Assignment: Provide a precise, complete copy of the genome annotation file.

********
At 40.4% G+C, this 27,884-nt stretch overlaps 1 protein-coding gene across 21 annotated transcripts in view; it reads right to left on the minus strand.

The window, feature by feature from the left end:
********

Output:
At 40.4% G+C, this 27,884-nt stretch overlaps 1 protein-coding gene across 21 annotated transcripts in view; it reads right to left on the minus strand.

The window, feature by feature from the left end: